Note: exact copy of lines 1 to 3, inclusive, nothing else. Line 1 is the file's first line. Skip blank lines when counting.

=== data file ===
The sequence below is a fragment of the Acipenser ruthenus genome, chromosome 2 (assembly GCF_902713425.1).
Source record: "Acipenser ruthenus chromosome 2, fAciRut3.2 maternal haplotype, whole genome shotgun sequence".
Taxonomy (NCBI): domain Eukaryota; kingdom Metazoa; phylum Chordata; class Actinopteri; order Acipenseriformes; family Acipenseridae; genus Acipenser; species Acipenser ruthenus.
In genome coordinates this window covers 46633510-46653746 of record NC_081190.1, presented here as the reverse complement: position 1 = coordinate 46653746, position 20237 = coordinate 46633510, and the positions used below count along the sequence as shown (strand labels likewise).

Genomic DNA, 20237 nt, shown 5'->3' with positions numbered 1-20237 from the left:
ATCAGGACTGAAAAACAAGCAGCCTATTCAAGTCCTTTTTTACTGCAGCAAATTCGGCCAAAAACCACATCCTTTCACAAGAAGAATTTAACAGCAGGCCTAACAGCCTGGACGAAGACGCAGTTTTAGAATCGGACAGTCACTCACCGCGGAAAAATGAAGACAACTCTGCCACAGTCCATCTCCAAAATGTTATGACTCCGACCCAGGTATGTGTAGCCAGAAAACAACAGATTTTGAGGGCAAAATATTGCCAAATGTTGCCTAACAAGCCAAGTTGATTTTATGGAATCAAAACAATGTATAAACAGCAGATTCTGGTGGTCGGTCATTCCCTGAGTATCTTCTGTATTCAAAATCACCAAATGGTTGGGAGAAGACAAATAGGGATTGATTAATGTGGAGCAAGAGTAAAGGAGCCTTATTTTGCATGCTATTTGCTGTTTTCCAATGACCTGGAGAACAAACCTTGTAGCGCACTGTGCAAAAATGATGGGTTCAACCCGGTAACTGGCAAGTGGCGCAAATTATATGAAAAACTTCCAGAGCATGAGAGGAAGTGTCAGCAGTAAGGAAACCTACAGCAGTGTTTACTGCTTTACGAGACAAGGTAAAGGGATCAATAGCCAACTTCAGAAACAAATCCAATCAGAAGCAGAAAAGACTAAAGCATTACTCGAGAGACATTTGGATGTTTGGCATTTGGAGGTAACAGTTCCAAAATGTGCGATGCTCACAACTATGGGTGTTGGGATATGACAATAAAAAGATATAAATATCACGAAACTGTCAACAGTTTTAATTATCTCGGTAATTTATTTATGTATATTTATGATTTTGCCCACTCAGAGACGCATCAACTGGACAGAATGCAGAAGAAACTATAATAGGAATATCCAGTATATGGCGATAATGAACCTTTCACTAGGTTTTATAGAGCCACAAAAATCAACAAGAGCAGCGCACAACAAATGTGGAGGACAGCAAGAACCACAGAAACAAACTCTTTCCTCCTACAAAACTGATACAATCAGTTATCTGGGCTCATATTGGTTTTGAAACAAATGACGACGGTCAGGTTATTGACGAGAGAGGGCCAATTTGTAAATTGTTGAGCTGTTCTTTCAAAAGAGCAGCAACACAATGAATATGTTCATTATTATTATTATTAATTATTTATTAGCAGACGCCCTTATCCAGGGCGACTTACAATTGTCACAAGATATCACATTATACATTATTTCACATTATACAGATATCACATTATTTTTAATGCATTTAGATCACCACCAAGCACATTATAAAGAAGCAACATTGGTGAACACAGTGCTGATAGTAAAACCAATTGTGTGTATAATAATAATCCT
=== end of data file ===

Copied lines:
The sequence below is a fragment of the Acipenser ruthenus genome, chromosome 2 (assembly GCF_902713425.1).
Source record: "Acipenser ruthenus chromosome 2, fAciRut3.2 maternal haplotype, whole genome shotgun sequence".
Taxonomy (NCBI): domain Eukaryota; kingdom Metazoa; phylum Chordata; class Actinopteri; order Acipenseriformes; family Acipenseridae; genus Acipenser; species Acipenser ruthenus.